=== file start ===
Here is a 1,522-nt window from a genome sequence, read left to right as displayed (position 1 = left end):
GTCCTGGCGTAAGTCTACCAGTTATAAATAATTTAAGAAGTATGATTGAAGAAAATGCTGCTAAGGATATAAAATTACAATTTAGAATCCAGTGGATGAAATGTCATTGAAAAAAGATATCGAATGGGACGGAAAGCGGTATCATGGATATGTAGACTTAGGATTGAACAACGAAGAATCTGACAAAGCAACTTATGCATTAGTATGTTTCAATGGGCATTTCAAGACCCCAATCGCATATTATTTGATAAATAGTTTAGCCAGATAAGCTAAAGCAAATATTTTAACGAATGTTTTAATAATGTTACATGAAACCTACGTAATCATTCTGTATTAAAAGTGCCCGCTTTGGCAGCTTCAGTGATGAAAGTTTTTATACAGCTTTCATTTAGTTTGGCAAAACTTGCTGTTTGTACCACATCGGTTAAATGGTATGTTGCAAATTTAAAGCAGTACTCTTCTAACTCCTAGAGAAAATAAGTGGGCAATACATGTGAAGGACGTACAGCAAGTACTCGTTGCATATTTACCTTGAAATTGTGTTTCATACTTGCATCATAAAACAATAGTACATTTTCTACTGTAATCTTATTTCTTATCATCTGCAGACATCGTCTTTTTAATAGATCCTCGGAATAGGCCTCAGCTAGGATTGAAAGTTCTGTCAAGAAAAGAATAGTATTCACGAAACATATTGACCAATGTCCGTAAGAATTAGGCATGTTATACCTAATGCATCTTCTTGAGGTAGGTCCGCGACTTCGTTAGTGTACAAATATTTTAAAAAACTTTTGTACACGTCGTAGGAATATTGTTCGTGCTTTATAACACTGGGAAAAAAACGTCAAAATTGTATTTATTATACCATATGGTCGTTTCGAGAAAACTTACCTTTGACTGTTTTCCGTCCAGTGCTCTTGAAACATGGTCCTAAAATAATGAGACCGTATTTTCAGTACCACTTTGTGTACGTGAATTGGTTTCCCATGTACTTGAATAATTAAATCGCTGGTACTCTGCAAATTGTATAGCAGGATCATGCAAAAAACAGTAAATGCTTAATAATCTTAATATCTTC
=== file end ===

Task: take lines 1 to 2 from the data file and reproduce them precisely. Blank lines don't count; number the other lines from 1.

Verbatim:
Here is a 1,522-nt window from a genome sequence, read left to right as displayed (position 1 = left end):
GTCCTGGCGTAAGTCTACCAGTTATAAATAATTTAAGAAGTATGATTGAAGAAAATGCTGCTAAGGATATAAAATTACAATTTAGAATCCAGTGGATGAAATGTCATTGAAAAAAGATATCGAATGGGACGGAAAGCGGTATCATGGATATGTAGACTTAGGATTGAACAACGAAGAATCTGACAAAGCAACTTATGCATTAGTATGTTTCAATGGGCATTTCAAGACCCCAATCGCATATTATTTGATAAATAGTTTAGCCAGATAAGCTAAAGCAAATATTTTAACGAATGTTTTAATAATGTTACATGAAACCTACGTAATCATTCTGTATTAAAAGTGCCCGCTTTGGCAGCTTCAGTGATGAAAGTTTTTATACAGCTTTCATTTAGTTTGGCAAAACTTGCTGTTTGTACCACATCGGTTAAATGGTATGTTGCAAATTTAAAGCAGTACTCTTCTAACTCCTAGAGAAAATAAGTGGGCAATACATGTGAAGGACGTACAGCAAGTACTCGTTGCATATTTACCTTGAAATTGTGTTTCATACTTGCATCATAAAACAATAGTACATTTTCTACTGTAATCTTATTTCTTATCATCTGCAGACATCGTCTTTTTAATAGATCCTCGGAATAGGCCTCAGCTAGGATTGAAAGTTCTGTCAAGAAAAGAATAGTATTCACGAAACATATTGACCAATGTCCGTAAGAATTAGGCATGTTATACCTAATGCATCTTCTTGAGGTAGGTCCGCGACTTCGTTAGTGTACAAATATTTTAAAAAACTTTTGTACACGTCGTAGGAATATTGTTCGTGCTTTATAACACTGGGAAAAAAACGTCAAAATTGTATTTATTATACCATATGGTCGTTTCGAGAAAACTTACCTTTGACTGTTTTCCGTCCAGTGCTCTTGAAACATGGTCCTAAAATAATGAGACCGTATTTTCAGTACCACTTTGTGTACGTGAATTGGTTTCCCATGTACTTGAATAATTAAATCGCTGGTACTCTGCAAATTGTATAGCAGGATCATGCAAAAAACAGTAAATGCTTAATAATCTTAATATCTTC